New Doctors to Be Allowed to Work 24-Hour Shifts Starting July 2017

Posted By Regan Zambri Long, PLLC || 24-Mar-2017

Starting July 1, a profession already plagued by fatigue may become less safe for patients. As the Washington Post reports, the Accreditation Counsel for Graduate Medical Education has approved lifting the 16-hour shift cap on first-year doctors, enabling them to pull 24-hour consecutive shifts in hospitals across the United States.

The counsel says the change should actually make healthcare safer for patients on several fronts. For example, longer shifts mean fewer handoffs from physician to physician, possibly reducing the chance of medical errors. The counsel also suggested the longer shifts will help prepare these new doctors for the ongoing demands of their profession, and that their supervisors would be able to monitor the new doctors carefully for signs of fatigue.

However, critics of the decision contend that established research flies in the face of this logic, stating physician fatigue increases the chance for medical errors to occur. As we reported in this recent post, the Joint Commission Journal on Quality and Patient Safety cites numerous studies concluding that physicians working consecutive 24-hour shifts are 5 times as likely to make a serious medical error due to fatigue, and three times as likely to make an error resulting in the death of the patient.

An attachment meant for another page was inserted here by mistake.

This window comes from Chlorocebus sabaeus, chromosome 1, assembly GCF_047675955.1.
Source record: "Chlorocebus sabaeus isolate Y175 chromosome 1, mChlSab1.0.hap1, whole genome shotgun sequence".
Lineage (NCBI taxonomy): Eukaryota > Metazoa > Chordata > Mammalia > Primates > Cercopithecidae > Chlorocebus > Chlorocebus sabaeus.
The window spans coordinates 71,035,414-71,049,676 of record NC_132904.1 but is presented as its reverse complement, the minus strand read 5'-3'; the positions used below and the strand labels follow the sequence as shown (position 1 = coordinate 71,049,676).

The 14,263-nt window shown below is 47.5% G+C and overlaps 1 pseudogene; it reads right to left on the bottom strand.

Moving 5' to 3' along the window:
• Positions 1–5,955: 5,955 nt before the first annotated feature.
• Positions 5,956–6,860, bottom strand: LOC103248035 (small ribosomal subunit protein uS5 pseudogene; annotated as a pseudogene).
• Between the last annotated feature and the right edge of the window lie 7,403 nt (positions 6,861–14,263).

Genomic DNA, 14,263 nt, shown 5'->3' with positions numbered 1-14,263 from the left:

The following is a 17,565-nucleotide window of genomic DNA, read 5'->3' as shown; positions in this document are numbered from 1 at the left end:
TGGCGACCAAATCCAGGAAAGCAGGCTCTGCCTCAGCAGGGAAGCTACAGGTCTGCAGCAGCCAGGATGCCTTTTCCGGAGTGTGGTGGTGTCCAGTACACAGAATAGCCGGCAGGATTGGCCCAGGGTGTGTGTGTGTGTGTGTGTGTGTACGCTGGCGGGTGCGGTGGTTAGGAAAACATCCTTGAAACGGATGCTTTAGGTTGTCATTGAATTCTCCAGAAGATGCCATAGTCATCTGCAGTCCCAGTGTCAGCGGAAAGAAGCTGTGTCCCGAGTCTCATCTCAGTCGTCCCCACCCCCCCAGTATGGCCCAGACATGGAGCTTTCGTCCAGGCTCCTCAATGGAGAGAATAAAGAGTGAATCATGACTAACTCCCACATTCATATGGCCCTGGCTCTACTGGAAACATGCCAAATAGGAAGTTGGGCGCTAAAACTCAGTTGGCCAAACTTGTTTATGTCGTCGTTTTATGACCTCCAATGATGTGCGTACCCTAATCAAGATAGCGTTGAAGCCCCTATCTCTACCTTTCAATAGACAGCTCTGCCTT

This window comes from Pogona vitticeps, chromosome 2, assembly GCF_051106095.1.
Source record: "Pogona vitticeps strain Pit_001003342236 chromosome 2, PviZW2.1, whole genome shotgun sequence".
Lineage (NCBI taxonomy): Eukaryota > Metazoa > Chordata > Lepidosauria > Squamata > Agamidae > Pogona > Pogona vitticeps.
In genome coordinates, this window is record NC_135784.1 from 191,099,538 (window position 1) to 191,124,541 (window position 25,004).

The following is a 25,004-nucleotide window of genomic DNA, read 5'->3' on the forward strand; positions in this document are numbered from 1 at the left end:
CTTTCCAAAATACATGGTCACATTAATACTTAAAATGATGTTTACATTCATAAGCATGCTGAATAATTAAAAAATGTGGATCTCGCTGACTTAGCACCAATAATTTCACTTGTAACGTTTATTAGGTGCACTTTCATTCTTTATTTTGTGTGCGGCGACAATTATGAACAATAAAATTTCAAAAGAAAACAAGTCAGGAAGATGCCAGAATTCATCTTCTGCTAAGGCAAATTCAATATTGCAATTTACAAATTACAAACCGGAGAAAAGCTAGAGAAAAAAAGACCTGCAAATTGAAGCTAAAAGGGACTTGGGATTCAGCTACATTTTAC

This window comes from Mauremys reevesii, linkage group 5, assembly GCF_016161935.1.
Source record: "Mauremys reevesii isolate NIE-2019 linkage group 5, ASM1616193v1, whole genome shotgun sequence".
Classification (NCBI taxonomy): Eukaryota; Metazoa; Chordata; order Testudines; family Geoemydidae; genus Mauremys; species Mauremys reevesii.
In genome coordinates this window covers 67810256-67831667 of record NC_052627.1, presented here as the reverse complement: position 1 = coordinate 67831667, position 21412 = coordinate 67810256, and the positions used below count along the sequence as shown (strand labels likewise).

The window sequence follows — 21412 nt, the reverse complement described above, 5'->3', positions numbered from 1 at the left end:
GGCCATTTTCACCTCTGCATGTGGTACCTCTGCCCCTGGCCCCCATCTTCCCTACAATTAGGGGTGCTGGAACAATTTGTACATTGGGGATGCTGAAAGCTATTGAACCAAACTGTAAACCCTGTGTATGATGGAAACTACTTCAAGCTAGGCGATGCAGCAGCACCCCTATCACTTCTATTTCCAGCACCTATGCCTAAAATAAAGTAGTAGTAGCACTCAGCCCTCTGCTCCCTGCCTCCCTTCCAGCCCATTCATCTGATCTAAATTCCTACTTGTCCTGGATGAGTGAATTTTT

What This Information Means for Patients

While the debate about doctor/nurse fatigue shows no signs of stopping, patients continue to be the group most at risk. Until the medical community finds ways to resolve its own issues, you should assume responsibility for your own safe care if you seek medical treatment, particularly at a hospital. If a healthcare professional demonstrates signs of fatigue, respectfully request a replacement if one is available. You always have the right to refuse treatment from a professional whose abilities you have any reason to distrust.

If you or a loved one has been a victim of medical error due to fatigue or other causes, we can help. Contact our D.C. medical malpractice attorneys for more information.

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